"A arqueologia submarina começou no Egito quando Gaston Gondet, o diretor dos portos egípcios, descobriu alguns cais antigos no porto ocidental de Alexandria.
Um esforço real para resgatar monumentos de sob as águas foi iniciado pelo príncipe Omar Tousson, que coletou objetos da baía de Aboukir entre 1933 e 1942. O mais importante foi uma cabeça de mármore de Alexandre, o Grande, que encontra-se hoje no Museu Greco-romano de Alexandria.
Em seguida, houve um mergulhador, Kamil Abu El Saadat, que resgatou uma estátua de Ísis Pharia em 1962 do local do forte Quaitbay.Após a década de 60, as missões tornaram-se mais científicos e sistemáticas.
As mais recentes descobertas foram três cidades submersas na baía de Aboukir: Canopus, Menuthis e Heracleum.
Por causa dessas importantes descobertas, foi necessária a criação de um departamento especial de arqueologia submersa no Egito, e em toda a costa do Egito, calcula-se que aproximadamente 1% do material remanescente debaixo d'água já foi retirado."
(Texto encontrado no Museu Histórico de Alexandria)
"Underwater archaeology began in Egypt when Gaston Gondet, the director of the Egyptian Ports, discovered some ancient quays in the Western Port of Alexandria. A real effort to rescue the underwater monuments was initiated by Prince Omar Tousson, who collected monuments from Aboukir Bay between 1933 and 1942. The most important item was a marble head of Alexander the Great, which is now in the Graeco-Roman Museum. This was followed by the efforts of the amateur diver, Kamil Abu El-Saadat, who rescued the statue of Isis Pharia in 1962 from the site of the Quaitbay Fort. He continued to provide hand-drawn maps showing where underwater monuments were located in the Eastern Port, and eastwards along the coast of Alexandria until Aboukir Bay, from 1962 until his death in 1985. The missions began to undertake this work scientifically and systematically, and discovered the royal quarter in the Eastern Port. Amongst the important discoveries was the statue of a priest and one of Ptolemy II, which was found near the site of the lighthouse close to Quaitbay Fort, and now stands in front of the new Alexandria Library, the Biblioteca Alexandrina. The most recent achievement has been the rediscovery of three submerged cities in Aboukir Bay: Canopus, Menuthis and Heracleum. The three has commercial importance from the 5th century BC onwards, when the Canopic branch of the Nile flowed into the Mediterranean at this point. Because of all these significant discoveries, it became necessary to have a special department for underwater archaeology, and to make a general survey of all the Egyptian coastline, as so far only 1% of what may have survived underwater has been retrieved. "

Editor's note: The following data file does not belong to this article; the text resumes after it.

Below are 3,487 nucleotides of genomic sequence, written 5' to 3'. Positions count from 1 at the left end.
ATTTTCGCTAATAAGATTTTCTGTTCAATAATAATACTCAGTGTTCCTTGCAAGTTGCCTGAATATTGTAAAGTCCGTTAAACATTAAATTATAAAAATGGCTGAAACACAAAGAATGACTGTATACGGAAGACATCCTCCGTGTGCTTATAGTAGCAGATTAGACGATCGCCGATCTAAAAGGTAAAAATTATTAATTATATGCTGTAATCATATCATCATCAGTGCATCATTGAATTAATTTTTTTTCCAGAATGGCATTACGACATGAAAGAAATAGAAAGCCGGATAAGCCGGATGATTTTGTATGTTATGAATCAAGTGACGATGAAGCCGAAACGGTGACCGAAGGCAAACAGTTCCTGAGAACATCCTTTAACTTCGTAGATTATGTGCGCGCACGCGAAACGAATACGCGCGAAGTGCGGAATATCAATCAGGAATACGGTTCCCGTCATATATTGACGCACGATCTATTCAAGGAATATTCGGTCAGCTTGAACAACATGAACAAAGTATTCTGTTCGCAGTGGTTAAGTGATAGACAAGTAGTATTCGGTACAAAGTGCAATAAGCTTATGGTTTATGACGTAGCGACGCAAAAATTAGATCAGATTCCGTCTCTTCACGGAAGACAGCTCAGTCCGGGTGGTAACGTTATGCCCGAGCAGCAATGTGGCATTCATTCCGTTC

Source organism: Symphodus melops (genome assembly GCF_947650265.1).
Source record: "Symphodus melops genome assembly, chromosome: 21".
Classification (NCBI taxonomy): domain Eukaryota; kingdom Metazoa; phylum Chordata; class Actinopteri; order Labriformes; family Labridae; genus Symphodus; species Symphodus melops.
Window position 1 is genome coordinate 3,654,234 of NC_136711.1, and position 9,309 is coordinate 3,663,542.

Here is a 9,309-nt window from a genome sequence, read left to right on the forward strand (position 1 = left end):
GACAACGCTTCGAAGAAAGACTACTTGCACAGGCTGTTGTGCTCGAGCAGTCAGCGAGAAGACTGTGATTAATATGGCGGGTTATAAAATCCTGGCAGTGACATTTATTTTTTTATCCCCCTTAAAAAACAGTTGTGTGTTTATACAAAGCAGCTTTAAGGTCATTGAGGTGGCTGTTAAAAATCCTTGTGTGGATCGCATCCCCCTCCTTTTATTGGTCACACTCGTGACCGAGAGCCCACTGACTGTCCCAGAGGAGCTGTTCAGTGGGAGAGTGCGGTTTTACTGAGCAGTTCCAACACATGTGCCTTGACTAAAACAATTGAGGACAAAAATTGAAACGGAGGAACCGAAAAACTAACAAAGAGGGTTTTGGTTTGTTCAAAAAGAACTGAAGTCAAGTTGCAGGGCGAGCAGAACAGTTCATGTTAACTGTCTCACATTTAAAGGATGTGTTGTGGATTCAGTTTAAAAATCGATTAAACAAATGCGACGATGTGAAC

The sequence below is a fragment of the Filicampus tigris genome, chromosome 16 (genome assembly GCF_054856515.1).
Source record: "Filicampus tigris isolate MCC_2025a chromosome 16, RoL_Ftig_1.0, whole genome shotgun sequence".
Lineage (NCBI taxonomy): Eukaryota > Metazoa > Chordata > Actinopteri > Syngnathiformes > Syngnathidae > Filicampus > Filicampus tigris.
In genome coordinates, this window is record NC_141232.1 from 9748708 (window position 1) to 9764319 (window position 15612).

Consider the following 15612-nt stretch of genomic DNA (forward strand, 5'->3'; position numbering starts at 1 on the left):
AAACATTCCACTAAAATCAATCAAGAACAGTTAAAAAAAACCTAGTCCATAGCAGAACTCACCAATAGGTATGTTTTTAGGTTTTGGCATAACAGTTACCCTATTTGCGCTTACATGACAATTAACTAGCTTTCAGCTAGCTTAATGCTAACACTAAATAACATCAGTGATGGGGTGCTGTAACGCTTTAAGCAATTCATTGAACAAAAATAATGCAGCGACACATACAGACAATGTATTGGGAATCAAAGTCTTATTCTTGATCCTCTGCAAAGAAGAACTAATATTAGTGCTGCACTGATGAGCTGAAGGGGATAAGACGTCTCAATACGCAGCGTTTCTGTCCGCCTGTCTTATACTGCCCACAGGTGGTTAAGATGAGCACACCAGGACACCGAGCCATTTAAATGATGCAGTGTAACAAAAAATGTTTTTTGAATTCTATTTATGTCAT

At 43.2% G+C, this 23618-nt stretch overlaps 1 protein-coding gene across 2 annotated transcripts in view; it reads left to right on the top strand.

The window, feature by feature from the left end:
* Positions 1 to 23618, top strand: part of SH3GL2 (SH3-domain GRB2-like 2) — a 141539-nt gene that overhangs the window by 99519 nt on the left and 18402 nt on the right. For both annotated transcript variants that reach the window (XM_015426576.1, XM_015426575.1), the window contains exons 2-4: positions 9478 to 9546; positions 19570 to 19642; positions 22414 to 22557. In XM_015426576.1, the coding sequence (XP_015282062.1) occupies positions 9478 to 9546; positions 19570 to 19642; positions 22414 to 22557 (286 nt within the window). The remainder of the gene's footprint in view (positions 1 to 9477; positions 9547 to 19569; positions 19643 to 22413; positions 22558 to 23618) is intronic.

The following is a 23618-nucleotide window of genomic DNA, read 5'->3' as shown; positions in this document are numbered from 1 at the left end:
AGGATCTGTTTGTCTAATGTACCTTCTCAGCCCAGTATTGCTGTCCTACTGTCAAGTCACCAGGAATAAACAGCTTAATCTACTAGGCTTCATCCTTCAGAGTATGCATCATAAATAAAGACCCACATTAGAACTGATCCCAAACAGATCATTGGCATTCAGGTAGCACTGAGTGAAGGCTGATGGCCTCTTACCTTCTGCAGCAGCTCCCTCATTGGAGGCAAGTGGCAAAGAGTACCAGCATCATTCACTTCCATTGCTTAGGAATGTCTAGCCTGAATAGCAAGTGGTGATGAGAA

(Text written by the curators of the Historical Museum of Alexandria, Egypt)